The big problem is that the universal construction, adjunction of roots as "free variables" modulo known relations, will add infinitely many roots of every polynomial. If you formally endow every translated copy of an irreducible polynomial, $f(X+n)$, with at least one new root $X_n$, then these new roots are linearly independent in the enlarged ring, but $f(X_n+n)=0$ gives $f$ too many roots. Infinitely many of these $X_n+n$ will be equal in an algebraically closed field, where the number of roots of a polynomial is limited by the degree, but some extremely non-canonical choice has to be made of which formal roots correspond to which roots in the AC field (algebraically closed, or Axiom of Choice, for general fields it comes to the same thing), keeping things consistent for all polynomials at once, so as to not get unintended new relations like $7 = 0$, or contradictions.

So you get a ring, not a field, at every stage of the construction. The magical part of any formally correct proof using the Axiom of Choice, which is the place in the proof that contains all the work (given that Galois theory exists, a noncanonical choice of extension is the entire difficulty), is in the statement that a maximal ideal exists in this ring of formal solutions to polynomials.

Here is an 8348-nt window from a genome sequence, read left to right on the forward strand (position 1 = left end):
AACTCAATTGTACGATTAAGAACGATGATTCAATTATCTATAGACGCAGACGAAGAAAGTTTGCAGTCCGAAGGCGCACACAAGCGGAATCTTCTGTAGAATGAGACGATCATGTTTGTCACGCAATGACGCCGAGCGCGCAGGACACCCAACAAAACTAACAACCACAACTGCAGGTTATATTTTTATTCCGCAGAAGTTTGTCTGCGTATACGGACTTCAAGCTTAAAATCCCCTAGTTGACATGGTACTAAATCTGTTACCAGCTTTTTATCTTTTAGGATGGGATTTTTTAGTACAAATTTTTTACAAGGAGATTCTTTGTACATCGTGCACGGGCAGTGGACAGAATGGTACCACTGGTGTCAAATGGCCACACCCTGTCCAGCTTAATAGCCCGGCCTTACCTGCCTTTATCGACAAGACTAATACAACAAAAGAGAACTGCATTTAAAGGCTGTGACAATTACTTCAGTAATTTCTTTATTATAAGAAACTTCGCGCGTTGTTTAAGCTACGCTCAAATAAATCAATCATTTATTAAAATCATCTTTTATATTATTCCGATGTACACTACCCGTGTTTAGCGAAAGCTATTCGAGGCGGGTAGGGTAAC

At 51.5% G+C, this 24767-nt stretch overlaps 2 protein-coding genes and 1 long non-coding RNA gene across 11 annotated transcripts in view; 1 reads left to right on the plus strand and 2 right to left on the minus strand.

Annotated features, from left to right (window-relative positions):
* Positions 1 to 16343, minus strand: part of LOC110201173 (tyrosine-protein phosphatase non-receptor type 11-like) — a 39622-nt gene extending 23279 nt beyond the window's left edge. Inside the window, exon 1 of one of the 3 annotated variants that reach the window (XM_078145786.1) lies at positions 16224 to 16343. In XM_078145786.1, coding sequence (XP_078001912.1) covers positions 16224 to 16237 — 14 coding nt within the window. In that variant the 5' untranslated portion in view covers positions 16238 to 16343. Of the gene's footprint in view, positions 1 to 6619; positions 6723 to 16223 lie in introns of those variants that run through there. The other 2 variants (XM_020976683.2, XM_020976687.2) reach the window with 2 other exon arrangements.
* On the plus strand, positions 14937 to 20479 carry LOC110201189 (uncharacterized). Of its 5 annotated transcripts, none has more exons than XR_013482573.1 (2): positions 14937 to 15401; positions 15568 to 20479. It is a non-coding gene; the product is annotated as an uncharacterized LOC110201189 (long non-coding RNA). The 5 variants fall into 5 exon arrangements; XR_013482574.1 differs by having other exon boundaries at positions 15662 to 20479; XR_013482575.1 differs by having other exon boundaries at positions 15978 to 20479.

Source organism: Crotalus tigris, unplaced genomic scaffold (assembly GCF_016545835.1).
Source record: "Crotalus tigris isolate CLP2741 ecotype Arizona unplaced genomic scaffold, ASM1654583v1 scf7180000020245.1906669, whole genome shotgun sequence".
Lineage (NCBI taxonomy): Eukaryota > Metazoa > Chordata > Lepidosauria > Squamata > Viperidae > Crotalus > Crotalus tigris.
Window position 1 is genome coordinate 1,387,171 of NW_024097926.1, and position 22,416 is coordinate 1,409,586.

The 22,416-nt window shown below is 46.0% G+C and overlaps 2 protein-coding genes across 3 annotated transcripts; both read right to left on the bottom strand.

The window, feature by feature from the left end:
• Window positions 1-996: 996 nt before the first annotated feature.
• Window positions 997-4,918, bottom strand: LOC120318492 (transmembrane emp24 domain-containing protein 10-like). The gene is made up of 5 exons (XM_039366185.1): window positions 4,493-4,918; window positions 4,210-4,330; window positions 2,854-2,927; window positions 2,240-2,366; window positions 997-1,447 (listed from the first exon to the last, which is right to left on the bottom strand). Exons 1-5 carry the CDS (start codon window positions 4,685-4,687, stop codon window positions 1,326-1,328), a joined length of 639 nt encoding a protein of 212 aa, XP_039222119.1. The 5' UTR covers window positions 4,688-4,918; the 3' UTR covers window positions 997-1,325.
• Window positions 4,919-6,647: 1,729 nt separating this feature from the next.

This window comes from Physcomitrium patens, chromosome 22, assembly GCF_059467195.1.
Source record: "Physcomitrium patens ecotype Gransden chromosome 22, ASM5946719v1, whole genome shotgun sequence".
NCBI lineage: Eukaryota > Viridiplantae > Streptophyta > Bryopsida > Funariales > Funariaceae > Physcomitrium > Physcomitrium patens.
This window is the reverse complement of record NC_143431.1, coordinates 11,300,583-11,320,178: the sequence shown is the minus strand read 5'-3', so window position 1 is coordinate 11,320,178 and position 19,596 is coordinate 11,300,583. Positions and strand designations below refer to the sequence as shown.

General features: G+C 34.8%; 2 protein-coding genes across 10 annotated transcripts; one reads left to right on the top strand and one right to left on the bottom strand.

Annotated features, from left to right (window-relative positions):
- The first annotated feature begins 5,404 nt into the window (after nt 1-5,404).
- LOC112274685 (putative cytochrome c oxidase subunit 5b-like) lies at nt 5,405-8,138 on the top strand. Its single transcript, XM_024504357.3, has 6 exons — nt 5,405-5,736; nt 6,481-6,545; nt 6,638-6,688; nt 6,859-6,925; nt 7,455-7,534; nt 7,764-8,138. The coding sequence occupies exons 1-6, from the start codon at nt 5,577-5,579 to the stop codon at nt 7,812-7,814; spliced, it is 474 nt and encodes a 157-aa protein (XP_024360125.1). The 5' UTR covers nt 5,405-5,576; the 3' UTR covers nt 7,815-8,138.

This is where the zoo of ambiguously related roots is sorted out consistently. One gets a field extension by taking a quotient, and the process that includes this reduction at every stage is repeated $\omega$ long to crack more polynomials (reducing the degree of previously irreducible ones), finally splitting all of the old and new ones.

Or, Zorn's lemma is used to assert that a transfinite chain of one-polynomial root additions, which stay within the world of fields, does not run out of steam (solving only a subset of the polynomials), nor require a transfinite number of steps so long that it escapes the world of sets before finishing.